Document Offers New Details About Those OV-10 Broncos That Went to Fight ISIS
Full of data links and radios, the aircraft could spot and track individual targets by their cellphone signals.
Thanks to a newly released briefing, we can now reveal even more information about the pair of OV-10 Broncos that the U.S. Special Operations Command sent to Iraq to hunt ISIS. This includes information about the unique configurations of these Vietnam-era planes, such as their ability to track targets by homing in on cellphone signals and to share data across multiple networks. We also found out about the extensive testing that preceded their trip to the Middle East, and the lessons learned from employing a updated light attack aircraft on a modern battlefield.
In July 2017, the Pentagon’s Joint Requirements Oversight Council formally directed U.S. Special Operations Command, or SOCOM, to conduct a “limited objective experiment” to see if a light turboprop aircraft could provide more flexible and responsive close air support and limited strike capabilities both when operating from remote or austere locations – or even an aircraft carrier, amphibious ship, or sea base – or in support of a larger force, according to the undated presentation, which we obtained via the Freedom of Information Act. The theory, which is one we have argued for more than once ourselves, was that such an aircraft could be a cost-effective tool for limited conflicts that would also free up far more costly higher performance or specialized aircraft from having to conduct these missions.
The aircraft would be focused on conduct counterinsurgency and irregular warfare missions working with both special operations forces and conventional troops. If possible, it would still be able to operate safely in contested or degraded environments and maybe even generate very little noise, enabling it to orbit discreetly above a specific target area for a protracted period of time.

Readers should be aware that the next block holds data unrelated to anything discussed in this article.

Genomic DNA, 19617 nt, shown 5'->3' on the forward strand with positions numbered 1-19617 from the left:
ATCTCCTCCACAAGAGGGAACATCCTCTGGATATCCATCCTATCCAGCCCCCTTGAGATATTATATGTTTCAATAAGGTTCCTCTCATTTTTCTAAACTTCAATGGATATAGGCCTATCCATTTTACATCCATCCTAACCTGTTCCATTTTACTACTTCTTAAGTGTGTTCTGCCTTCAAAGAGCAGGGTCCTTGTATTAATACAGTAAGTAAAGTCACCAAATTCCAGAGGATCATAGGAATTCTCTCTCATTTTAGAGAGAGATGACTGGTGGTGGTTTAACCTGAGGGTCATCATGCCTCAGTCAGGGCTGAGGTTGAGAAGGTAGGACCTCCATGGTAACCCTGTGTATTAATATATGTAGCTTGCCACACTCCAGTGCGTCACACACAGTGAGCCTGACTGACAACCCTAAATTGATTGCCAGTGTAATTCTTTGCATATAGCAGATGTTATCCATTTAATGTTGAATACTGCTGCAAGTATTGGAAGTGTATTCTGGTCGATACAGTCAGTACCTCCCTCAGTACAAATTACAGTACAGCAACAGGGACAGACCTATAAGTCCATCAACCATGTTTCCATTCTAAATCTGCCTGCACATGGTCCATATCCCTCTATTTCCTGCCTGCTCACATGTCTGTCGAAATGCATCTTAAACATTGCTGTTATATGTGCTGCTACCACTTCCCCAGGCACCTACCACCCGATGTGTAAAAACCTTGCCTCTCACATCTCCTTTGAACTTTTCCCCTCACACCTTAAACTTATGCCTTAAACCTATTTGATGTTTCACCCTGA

Optimally, it would have a mixture of weapons and sensors that would allow it “find, fix, and finish” the enemy independently in cooperation with other manned or unmanned aircraft and be easy to deploy and operate by a small number of personnel even with limited facilities and support. We know that when it came time for the final OV-10G+s to go down range, they did have an impressively small footprint that allowed them to quickly self-deploy from one location to another, even improvised airfields.
This experiment, also known as Combat Dragon II, had been in the works since the late 2000s, having built off an earlier U.S. Navy project called Imminent Fury. The new test program had run into opposition from Congress owing to a political dispute over the preferred aircraft, the Brazilian-made EMB-314 Super Tucano. You can read about this particular saga in detail here.
The project was always “aircraft agnostic,” according to the briefing, meaning that the chosen platform was not as important as testing the associated doctrine, tactics, and other procedures. SOCOM eventually decided to enter into a three-way partnership with the Navy and NASA to modify the pair of OV-10 aircraft into the new G+ configuration.
“OV-10s did provide numerous capabilities,” the presentation notes. “However[, they were] primarily selected based on availability and no acquisition or leasing costs.”
NASA agreed to turn over the Ex-U.S. Marine Corps planes, which it still has for aerospace research purposes, in exchange for the guarantee that it would get them back with all new glass cockpits and other basic improvements. You can read more about how that arrangement came to be here.
The Naval Air Systems Command handled the modifications to the two aircraft, which cost approximately $20 million in total. This package included various sensors, weapons, and self defense systems, such as missile approach warning sensors and decoy flares.
The most obvious part of the sensor suite was the high-definition L3 Wescam MX-15HD sensor turret, which has electro-optical and infrared full motion video cameras, the ability to produce high-resolution still imagery, and a combination laser range finder and designator. The primary weapon during the aircraft’s deployment to Iraq was 7- and 19-tube rocket pods loaded with the highly accurate laser-guided 70mm Advanced Precision Kill Weapon System II rocket, or APKWS II.
As our own Tyler Rogoway wrote in 2016:
"The Broncos were used to find, fix and finish the enemy. In the past, this process was largely accomplished by at least two very different aircraft and platform communities, both of which usually had their own unique command and control structures. By condensing all the required capabilities into a single platform—the OV-10—the kill chain could be drastically compressed and save gobs of money in the process.